Community Programs

The Community Programs team works with community partners to create and improve access to resources, healthy foods, health care, and safe places for physical activity for all. Through Racial and Ethnic Approaches to Community Health (REACH), the Community Programs team has worked to increase nutrition and promote physical activity throughout the state, and to offer better clinical access for Marshallese, Hispanic and rural populations in Northwest Arkansas. As of March 2020, staff have enrolled more than 300 students in the Teen Outreach Program (TOP), which helps students make healthy decisions that will lead to them becoming healthy, thriving adults. Together, the Community Programs team works to build an environment where every person has access to their best health.

For more information on Community Programs, contact Layza Lopez-Love at or Hershell West at


The Racial and Ethnic Approaches to Community Health (REACH) team is working to develop community linkages in the Marshallese and Hispanic communities in Northwest Arkansas to increase access to chronic disease prevention and management services and increase access to healthy foods. Our team works with churches, schools, businesses, and community organizations to connect them to the services that can improve overall health and wellness in the community.

For more information about the REACH team’s Food Systems work, contact Jenni Vaughan at For information about the team’s Physical Activity and Built Environments work, contact Katie McCraney at For information about the team’s work in Early Childhood Education centers and state parks, contact Peter Cooper at For information about breastfeeding education and how businesses can support new mothers in the workplace, contact Karra Sparks at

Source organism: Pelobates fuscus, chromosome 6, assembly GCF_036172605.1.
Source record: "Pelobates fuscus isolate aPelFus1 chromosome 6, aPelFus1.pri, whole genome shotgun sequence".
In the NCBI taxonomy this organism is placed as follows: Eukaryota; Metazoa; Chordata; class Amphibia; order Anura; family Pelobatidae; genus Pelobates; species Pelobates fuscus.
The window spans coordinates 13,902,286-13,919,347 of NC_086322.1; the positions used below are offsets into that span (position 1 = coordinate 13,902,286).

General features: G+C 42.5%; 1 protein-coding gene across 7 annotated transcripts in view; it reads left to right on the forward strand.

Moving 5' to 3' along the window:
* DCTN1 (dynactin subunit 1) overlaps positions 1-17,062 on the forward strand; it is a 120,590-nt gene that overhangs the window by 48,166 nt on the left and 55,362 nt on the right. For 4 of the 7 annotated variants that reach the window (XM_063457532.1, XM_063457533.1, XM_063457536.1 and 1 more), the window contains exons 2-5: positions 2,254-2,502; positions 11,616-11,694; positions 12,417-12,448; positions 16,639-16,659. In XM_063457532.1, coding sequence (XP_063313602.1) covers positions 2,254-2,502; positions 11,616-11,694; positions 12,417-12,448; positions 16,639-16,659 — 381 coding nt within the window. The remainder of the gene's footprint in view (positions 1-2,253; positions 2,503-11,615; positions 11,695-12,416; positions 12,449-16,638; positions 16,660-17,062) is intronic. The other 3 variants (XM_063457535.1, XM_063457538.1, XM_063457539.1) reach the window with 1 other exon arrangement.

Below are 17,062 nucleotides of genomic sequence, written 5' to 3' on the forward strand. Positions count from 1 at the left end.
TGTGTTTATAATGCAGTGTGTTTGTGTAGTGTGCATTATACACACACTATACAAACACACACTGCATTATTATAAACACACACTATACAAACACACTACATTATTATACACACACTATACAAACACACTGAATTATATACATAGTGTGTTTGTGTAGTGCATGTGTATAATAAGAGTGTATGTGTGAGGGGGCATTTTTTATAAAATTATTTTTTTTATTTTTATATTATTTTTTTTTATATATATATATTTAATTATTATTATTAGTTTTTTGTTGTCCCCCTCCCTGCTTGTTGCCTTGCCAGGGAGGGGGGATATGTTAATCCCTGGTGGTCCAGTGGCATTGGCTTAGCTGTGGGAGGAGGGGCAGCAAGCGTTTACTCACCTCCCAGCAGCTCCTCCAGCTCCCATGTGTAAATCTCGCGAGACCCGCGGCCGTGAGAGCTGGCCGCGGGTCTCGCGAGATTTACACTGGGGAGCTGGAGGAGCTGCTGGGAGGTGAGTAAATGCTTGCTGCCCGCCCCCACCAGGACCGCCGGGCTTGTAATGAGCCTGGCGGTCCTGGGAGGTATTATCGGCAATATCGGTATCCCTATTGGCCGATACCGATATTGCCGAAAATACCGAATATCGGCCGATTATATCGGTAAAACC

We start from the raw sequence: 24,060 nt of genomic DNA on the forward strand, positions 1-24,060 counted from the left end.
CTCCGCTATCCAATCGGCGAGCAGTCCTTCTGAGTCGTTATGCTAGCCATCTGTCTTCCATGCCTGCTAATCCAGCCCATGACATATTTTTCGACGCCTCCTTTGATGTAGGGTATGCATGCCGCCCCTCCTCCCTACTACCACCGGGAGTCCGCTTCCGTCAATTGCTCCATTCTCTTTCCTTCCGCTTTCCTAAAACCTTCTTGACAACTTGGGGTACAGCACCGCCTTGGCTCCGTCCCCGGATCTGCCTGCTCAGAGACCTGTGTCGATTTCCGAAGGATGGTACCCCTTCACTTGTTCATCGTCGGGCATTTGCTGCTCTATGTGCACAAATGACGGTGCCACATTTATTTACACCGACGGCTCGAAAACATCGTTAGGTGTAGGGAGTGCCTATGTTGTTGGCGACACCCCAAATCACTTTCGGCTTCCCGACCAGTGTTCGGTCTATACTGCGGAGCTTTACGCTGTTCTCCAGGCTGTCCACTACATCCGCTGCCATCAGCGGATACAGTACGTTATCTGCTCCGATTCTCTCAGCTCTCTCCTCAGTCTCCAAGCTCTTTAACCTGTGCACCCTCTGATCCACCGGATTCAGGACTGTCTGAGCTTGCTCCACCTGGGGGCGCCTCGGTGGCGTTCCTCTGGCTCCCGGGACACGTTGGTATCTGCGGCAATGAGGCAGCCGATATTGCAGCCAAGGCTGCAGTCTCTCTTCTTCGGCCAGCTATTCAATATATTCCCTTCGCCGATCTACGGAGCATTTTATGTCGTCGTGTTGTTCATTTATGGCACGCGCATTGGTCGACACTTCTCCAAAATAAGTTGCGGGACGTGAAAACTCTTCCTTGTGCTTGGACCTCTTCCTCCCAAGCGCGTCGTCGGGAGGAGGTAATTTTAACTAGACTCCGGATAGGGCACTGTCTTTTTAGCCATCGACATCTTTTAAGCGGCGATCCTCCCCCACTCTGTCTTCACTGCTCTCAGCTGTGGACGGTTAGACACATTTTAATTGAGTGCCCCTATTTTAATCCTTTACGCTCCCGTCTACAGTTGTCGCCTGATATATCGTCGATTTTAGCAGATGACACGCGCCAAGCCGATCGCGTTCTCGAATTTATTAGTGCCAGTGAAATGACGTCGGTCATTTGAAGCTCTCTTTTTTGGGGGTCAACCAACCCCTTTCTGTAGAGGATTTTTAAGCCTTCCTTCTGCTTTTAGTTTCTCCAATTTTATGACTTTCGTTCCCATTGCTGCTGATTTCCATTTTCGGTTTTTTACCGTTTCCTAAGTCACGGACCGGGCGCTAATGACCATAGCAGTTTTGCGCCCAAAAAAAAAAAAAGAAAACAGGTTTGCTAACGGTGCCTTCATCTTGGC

Funding for REACH is provided by the Centers for Disease Control and Prevention.


The Teen Outreach Program (TOP) is a three-year program that empowers teens to make healthy decisions and avoid risky behaviors. Curriculum lessons, community service learning activities, tools and resources will help youth identify sexual risk behaviors and employ practical skills to make smart choices in their relationships and health. The Office of Community Health and Research is partnering with the Springdale Public School District and local nonprofit youth agencies to provide the program to 1,200 ninth graders in the Springdale Public School District.

NWA-TOP uses the Wyman Center’s TOP approach, which uses a medically accurate curriculum that is age-appropriate, culturally and linguistically appropriate, and trauma informed. The Wyman TOP curriculum has been in existence for more than 30 years and has piloted some of the nation’s most successful youth development solutions.

For more information about the Teen Outreach Program, contact Hershell West at

Funding for TOP is provided by the U.S. Department of Health and Human Services Administration on Children, Youth and Families.